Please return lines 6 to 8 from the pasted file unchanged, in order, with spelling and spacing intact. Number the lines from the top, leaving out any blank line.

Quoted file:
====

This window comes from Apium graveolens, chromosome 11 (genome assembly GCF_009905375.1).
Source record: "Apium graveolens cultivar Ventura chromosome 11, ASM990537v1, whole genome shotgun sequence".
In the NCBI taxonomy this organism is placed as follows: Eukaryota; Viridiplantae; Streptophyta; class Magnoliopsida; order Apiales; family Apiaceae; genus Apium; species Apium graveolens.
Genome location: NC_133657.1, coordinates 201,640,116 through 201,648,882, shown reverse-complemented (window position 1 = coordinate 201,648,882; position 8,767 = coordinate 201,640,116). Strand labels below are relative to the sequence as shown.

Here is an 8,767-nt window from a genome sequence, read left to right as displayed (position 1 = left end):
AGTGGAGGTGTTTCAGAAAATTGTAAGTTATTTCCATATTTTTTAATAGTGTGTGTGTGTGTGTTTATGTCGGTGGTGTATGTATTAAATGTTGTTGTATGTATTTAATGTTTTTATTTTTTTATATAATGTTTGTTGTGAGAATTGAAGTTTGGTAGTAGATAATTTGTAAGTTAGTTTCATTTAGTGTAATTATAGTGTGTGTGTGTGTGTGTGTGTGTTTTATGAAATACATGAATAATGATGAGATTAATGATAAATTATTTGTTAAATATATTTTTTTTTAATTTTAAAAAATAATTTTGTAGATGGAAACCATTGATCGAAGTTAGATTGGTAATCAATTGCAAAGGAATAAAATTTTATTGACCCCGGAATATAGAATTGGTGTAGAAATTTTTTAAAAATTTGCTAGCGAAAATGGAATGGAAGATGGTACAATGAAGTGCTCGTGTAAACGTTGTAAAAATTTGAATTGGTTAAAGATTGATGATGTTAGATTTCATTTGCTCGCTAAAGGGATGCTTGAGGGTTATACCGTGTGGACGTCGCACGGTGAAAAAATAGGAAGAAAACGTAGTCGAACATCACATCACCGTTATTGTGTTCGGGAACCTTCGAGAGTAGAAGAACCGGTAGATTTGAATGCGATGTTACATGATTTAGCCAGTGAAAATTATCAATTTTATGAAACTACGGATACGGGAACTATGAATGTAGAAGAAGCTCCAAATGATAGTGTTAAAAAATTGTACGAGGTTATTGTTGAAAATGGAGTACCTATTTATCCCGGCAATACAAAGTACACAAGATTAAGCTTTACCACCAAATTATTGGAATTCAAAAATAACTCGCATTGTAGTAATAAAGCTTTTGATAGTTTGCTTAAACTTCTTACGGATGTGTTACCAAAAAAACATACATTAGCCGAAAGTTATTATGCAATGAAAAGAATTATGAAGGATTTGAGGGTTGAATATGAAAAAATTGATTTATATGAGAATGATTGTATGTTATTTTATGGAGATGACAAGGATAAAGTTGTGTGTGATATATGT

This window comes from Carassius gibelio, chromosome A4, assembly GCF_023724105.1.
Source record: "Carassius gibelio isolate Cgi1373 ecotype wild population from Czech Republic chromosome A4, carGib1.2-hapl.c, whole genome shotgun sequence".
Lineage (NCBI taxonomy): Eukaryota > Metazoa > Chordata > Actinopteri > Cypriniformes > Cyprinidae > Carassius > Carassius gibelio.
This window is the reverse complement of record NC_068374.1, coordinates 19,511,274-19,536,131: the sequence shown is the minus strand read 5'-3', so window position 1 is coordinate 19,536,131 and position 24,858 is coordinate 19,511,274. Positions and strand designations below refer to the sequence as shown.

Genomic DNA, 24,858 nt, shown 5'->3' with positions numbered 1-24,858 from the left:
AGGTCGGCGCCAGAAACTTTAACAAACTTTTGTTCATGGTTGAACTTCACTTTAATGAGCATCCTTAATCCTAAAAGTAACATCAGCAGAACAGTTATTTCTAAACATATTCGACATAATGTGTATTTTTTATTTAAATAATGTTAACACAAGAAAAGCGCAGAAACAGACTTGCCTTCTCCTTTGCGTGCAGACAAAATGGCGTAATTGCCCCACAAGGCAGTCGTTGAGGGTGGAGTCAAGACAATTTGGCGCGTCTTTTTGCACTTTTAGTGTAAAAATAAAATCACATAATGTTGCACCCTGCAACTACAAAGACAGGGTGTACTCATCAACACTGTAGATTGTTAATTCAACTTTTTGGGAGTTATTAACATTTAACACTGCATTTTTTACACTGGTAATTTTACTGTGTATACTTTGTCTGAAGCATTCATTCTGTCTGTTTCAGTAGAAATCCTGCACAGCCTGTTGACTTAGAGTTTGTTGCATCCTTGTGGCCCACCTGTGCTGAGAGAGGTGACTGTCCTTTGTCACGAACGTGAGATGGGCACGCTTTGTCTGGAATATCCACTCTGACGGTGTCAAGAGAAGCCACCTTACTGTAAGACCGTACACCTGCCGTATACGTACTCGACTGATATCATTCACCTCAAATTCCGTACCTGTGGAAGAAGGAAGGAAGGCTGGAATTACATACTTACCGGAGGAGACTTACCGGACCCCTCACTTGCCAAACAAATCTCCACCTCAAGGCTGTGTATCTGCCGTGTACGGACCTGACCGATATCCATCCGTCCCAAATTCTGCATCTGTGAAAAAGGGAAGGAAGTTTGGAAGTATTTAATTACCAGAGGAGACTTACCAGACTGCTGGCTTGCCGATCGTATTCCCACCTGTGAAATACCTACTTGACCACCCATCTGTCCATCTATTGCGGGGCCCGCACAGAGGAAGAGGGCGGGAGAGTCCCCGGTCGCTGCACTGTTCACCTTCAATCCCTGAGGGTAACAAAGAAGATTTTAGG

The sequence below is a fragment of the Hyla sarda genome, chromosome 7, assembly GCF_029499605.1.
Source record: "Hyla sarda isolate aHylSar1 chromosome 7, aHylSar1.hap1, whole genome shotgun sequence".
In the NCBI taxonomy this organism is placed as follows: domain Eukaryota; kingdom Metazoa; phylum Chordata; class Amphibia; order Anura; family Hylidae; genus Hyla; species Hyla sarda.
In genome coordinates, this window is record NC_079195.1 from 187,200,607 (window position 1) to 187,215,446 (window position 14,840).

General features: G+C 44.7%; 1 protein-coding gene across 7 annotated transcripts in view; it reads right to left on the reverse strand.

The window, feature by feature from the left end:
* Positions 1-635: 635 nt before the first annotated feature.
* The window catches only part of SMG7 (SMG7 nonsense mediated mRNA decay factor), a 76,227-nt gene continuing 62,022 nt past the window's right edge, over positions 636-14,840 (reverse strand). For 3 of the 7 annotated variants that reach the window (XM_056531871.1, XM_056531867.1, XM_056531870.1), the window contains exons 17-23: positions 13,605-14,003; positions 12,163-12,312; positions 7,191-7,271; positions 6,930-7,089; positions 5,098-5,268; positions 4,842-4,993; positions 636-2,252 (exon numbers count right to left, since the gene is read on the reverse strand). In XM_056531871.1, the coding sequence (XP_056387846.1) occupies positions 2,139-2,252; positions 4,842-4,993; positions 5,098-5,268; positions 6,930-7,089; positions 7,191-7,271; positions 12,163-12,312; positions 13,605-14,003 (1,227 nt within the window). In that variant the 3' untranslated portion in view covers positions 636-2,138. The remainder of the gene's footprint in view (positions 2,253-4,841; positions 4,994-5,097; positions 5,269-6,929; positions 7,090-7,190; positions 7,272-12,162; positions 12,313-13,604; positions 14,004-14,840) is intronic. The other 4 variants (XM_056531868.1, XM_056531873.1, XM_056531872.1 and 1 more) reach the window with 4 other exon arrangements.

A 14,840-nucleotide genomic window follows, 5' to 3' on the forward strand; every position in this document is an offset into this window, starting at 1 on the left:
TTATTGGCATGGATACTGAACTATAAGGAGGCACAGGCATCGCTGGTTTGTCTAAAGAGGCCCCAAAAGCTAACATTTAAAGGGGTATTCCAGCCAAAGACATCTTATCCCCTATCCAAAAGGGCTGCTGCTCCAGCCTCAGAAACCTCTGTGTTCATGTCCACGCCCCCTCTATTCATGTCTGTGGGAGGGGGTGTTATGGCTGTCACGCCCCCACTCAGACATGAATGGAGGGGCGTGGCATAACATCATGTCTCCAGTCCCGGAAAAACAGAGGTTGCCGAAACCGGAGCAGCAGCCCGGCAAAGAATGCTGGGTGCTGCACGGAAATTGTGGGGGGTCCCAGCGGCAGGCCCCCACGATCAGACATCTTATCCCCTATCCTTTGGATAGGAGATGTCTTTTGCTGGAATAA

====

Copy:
AGTGGAGGTGTTTCAGAAAATTGTAAGTTATTTCCATATTTTTTAATAGTGTGTGTGTGTGTGTTTATGTCGGTGGTGTATGTATTAAATGTTGTTGTATGTATTTAATGTTTTTATTTTTTTATATAATGTTTGTTGTGAGAATTGAAGTTTGGTAGTAGATAATTTGTAAGTTAGTTTCATTTAGTGTAATTATAGTGTGTGTGTGTGTGTGTGTGTGTTTTATGAAATACATGAATAATGATGAGATTAATGATAAATTATTTGTTAAATATATTTTTTTTTAATTTTAAAAAATAATTTTGTAGATGGAAACCATTGATCGAAGTTAGATTGGTAATCAATTGCAAAGGAATAAAATTTTATTGACCCCGGAATATAGAATTGGTGTAGAAATTTTTTAAAAATTTGCTAGCGAAAATGGAATGGAAGATGGTACAATGAAGTGCTCGTGTAAACGTTGTAAAAATTTGAATTGGTTAAAGATTGATGATGTTAGATTTCATTTGCTCGCTAAAGGGATGCTTGAGGGTTATACCGTGTGGACGTCGCACGGTGAAAAAATAGGAAGAAAACGTAGTCGAACATCACATCACCGTTATTGTGTTCGGGAACCTTCGAGAGTAGAAGAACCGGTAGATTTGAATGCGATGTTACATGATTTAGCCAGTGAAAATTATCAATTTTATGAAACTACGGATACGGGAACTATGAATGTAGAAGAAGCTCCAAATGATAGTGTTAAAAAATTGTACGAGGTTATTGTTGAAAATGGAGTACCTATTTATCCCGGCAATACAAAGTACACAAGATTAAGCTTTACCACCAAATTATTGGAATTCAAAAATAACTCGCATTGTAGTAATAAAGCTTTTGATAGTTTGCTTAAACTTCTTACGGATGTGTTACCAAAAAAACATACATTAGCCGAAAGTTATTATGCAATGAAAAGAATTATGAAGGATTTGAGGGTTGAATATGAAAAAATTGATTTATATGAGAATGATTGTATGTTATTTTATGGAGATGACAAGGATAAAGTTGTGTGTGATATATGT

This window comes from Carassius gibelio, chromosome A4, assembly GCF_023724105.1.
Source record: "Carassius gibelio isolate Cgi1373 ecotype wild population from Czech Republic chromosome A4, carGib1.2-hapl.c, whole genome shotgun sequence".